There's nothing strange about wanting to be happy. "There is no one who does not wish to be happy," the theologian and philosopher Augustine flatly declared in 426 CE, with absolutely no evidence necessary then or now. Find us someone who says, "I don't care about being happy," and we will show you someone either delusional or not telling the truth.

What do people mean when they say they "want to be happy"? Usually, two things: First, they are saying they want to achieve (and keep) certain feelings—joyfulness, cheerfulness, or something similar. Second, they are saying there is some obstacle to getting this feeling. "I want to be happy" is almost always followed by "but..."

Consider Claudia, an office manager in New York. At age 35, she's been living with her boyfriend for the past five years. They love each other, but he is not ready to make a permanent commitment. Claudia doesn't feel that she can plan for the future—where she will live, whether she will have kids, how her career arc will go. This frustrates her and leaves her at loose ends, making her feel sad and angry. She wants to be happy but doesn't think she can be until her boyfriend makes up his mind.

Or consider Ryan. He thought that when he was in college he would make lifelong friends and set his career goals. Instead, he came out of school more confused about life than when he went in. Now, at age 25, he's thousands of dollars in debt, jumps from job to job, and feels aimless. He hopes he will be happy when the right opportunity comes along and makes his future clear.

Margaret is 50. Ten years ago, she thought she had everything figured out—she worked part-time, her kids were in high school, and she was active in her community. But since her children left the nest, she's felt restless and dissatisfied with everything. She browses houses on Zillow, thinking it might be helpful to move. She thinks a big change will bring happiness, but she doesn't know what the necessary change is.

Finally, there's Ted. Since he retired, he hasn't had real friends. He's lost touch with everyone from work. He's been divorced for years, and his adult children are focused on their own families. Sometimes he reads, but he mostly watches television to pass the time. He thinks he would be happy if there were more people in his life, but he can't seem to find them.

Claudia, Ryan, Margaret, and Ted are normal people with normal problems—nothing strange or scandalous. (They're actually composites of people whom we have met and worked with many times.) Each is dealing with the ordinary difficulties that any of us could face in our lives, even without making big missteps or taking foolish risks. And their beliefs about happiness and life are normal—but mistaken.

Claudia, Ryan, Margaret, and Ted all are living in a state of "I want to be happy, but..." If you break that down, you'll see that it's predicated on two beliefs:

1. I can be happy...

2. ...but my circumstances are keeping me stuck in unhappiness.

The truth is that both those beliefs, as persuasive as they sound, are false. You can't be happy—though you can be happier. And your circumstances and your source of unhappiness don't have to stop you.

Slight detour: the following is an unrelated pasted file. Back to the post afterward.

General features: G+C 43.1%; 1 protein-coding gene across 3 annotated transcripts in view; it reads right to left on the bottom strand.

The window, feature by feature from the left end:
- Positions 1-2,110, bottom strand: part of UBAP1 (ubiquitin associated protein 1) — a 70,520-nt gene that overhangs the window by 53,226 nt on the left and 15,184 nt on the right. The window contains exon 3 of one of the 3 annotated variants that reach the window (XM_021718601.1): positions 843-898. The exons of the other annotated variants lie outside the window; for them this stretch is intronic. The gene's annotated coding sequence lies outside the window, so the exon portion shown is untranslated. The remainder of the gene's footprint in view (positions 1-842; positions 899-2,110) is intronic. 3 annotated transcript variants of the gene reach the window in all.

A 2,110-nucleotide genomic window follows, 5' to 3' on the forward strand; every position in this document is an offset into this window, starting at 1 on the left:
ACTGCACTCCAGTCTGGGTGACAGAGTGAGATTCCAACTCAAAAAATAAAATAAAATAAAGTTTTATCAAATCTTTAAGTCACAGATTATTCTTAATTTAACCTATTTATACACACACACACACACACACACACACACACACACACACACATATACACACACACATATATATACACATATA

Here's what we mean when we say you can't be happy. Searching for happiness is like searching for El Dorado, the fabled South American city of gold no one has ever found. When we search for happiness, we may get glimpses of what it might feel like, but it doesn't last. People talk about it, and some claim to possess it, but the people who society says should be completely happy—the rich, the beautiful, the famous, the powerful—often seem to wind up in the news with their bankruptcies, personal scandals, and family troubles. Some people do have more happiness than others, but no one can master it consistently.

If the secret to total happiness existed, we would have all found it by now. It would be big business, sold on the internet, taught in every school, and probably provided by the government. But it isn't. That's kind of weird, isn't it? The one thing we all want, since Homo sapiens appeared 300,000 years ago in Africa, has remained elusive to pretty much everybody. We've figured out how to make fire, the wheel, the lunar lander, and TikTok videos, but with all that human ingenuity, we have not mastered the art and science of getting and keeping the one thing we really want.

That's because happiness is not a destination. Happiness is a direction. We won't find complete happiness on this side of heaven, but no matter where each of us is in life, we can all be happier. And then happier, and then happier still.

The fact that complete happiness in this life is impossible might seem like disappointing news, but it isn't. It's the best news ever, actually. It means we all can finally stop looking for the lost city that doesn't exist, once and for all. We can stop wondering what's wrong with us because we can't find or keep it.

We can also stop believing that our individual problems are the reasons we haven't achieved happiness. No positive circumstance can give us the state of bliss we seek. But no negative circumstance can make getting happier impossible, either. Here is a fact: You can get happier, even if you have problems. You can even get happier in some cases because you have problems.

These two mistaken beliefs, and not what life throws at us, are the real reason so many people are stuck and miserable. They want something that doesn't exist, and they think that any progress is impossible until all the barriers in life are cleared away.

Build the Life You Want From Build the Life You Want: The Art and Science of Getting Happier, by Arthur C. Brooks and Oprah Winfrey, published by Portfolio, an imprint of Penguin Publishing Group, a division of Penguin Random House LLC. Copyright (c) 2023 by ACB Ideas LLC and Harpo, Inc.


Next Story